The Independent Living Program (Washington State Department of Services for the Blind) supports at no cost adults aged 24 and older who have a vision impairment that impacts their daily lives. The providers empower clients by assisting them with in-home support and through the program participants gain the confidence and skills to maintain or regain their independence.

WATAP supports access to assistive technology by offering a free demonstration program that allows individuals to meet with an assistive technology specialist to gain hands-on guidance on devices. Individuals can also borrow equipment for a three-week trial as a short-term accommodation or as an opportunity to decide if a certain device suits their needs before making a financial commitment. Maria said these programs allow individuals interested in purchasing assistive technology an opportunity to test devices and see if they support their needs to make an informed decision.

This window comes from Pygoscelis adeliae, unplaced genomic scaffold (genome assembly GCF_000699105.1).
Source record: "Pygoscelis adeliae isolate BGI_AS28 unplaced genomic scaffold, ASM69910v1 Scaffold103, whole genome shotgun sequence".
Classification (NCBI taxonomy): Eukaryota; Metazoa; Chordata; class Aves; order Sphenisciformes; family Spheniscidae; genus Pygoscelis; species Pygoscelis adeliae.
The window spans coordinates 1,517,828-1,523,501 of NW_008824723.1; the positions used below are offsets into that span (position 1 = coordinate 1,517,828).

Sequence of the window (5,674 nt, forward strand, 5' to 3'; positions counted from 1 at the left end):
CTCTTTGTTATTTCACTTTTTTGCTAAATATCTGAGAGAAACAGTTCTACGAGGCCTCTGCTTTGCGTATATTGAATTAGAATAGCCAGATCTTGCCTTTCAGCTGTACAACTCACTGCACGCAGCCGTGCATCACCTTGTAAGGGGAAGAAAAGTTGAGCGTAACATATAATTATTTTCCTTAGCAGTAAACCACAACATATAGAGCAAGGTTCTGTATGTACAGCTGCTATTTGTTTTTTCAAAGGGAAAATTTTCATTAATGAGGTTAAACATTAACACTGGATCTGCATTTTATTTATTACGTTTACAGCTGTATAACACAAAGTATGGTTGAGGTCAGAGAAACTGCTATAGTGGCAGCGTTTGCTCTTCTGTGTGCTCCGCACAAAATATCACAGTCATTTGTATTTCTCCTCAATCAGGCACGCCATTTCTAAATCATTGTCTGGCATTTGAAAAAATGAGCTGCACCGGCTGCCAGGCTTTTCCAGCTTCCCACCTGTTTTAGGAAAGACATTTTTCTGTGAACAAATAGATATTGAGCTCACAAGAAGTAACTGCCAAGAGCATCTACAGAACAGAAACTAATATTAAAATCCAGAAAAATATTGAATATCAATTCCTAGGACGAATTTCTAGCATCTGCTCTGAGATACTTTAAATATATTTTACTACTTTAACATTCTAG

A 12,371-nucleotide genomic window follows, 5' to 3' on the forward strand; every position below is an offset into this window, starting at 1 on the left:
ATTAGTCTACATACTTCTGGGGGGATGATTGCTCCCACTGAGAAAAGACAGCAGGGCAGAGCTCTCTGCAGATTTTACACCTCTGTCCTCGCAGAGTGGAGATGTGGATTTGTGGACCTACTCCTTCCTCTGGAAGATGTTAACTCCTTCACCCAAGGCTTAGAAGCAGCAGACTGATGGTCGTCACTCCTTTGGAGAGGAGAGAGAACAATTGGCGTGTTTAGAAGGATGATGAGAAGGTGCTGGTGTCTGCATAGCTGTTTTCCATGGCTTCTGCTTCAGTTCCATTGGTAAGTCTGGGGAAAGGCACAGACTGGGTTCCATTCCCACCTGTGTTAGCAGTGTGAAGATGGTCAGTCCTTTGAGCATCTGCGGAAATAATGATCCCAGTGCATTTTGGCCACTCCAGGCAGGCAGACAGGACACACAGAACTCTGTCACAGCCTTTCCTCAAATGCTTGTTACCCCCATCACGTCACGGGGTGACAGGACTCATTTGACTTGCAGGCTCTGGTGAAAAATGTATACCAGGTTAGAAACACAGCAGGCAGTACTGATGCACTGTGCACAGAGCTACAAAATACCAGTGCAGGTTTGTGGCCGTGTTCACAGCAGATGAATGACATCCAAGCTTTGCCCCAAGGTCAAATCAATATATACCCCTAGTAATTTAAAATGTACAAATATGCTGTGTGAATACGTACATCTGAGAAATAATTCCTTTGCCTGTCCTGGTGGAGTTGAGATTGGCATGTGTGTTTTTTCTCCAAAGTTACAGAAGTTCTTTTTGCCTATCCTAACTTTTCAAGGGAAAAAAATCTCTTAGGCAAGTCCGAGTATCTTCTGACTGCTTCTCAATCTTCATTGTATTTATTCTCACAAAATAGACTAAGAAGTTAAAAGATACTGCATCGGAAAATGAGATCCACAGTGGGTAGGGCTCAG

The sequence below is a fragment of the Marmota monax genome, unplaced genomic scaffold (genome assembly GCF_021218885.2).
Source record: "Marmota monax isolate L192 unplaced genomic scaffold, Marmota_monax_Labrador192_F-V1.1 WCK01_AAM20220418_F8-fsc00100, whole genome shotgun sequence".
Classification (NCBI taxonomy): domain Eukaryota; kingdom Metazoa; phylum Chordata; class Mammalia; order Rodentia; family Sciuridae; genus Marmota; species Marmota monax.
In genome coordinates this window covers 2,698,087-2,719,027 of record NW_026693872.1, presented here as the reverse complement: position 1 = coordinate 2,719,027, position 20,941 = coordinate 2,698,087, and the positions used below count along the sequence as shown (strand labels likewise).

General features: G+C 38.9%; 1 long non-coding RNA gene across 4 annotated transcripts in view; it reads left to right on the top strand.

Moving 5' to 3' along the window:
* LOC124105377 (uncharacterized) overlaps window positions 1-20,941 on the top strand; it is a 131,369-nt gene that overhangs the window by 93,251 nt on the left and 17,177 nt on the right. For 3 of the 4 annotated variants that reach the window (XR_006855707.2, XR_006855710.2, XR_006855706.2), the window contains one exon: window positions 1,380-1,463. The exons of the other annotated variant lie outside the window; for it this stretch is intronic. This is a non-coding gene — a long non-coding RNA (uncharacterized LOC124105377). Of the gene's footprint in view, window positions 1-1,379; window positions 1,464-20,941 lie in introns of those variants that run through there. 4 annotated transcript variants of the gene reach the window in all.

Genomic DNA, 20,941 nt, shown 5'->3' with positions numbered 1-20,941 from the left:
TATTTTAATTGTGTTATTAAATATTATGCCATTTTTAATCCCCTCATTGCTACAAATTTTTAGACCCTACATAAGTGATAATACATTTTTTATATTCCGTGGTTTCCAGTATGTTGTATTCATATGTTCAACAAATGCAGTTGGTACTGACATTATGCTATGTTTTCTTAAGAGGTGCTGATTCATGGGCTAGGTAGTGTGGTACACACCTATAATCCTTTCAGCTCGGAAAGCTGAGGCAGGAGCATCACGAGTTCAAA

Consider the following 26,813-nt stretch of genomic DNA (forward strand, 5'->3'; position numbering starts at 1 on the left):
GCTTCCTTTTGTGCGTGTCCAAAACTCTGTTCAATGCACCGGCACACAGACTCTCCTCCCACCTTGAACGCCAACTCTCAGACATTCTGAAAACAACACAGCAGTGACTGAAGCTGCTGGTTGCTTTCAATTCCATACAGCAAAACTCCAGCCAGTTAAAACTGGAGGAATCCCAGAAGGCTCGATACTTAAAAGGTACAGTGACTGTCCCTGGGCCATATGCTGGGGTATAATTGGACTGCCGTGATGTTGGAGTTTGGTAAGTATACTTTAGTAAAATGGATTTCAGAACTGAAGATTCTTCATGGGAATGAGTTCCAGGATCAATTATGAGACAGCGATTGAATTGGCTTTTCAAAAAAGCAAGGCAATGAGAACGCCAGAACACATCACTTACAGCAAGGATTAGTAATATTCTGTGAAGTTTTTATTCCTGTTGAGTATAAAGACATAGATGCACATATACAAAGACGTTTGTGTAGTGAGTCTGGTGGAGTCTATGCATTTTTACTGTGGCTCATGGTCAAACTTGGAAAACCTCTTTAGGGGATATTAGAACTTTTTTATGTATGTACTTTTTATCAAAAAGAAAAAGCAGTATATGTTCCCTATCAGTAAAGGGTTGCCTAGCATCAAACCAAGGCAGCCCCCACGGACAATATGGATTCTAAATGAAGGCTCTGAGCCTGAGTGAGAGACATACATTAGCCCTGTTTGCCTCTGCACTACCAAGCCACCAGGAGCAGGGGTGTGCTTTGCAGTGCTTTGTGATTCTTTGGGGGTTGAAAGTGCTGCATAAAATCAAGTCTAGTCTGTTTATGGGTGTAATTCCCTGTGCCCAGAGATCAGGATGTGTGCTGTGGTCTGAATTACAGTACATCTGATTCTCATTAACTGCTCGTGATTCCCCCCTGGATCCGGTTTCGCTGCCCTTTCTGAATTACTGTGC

Maria also shared that there are various kinds of assistive technology, all dependent on individuals’ needs and the type of technology:

  • Low tech: simple and low learning curve technology that is easy to use for most.
  • Moderate tech: more complex electronic components and more maintenance involved to use it.
  • High tech: the most complex form of assistive technology that requires support for the individual to learn and use technology.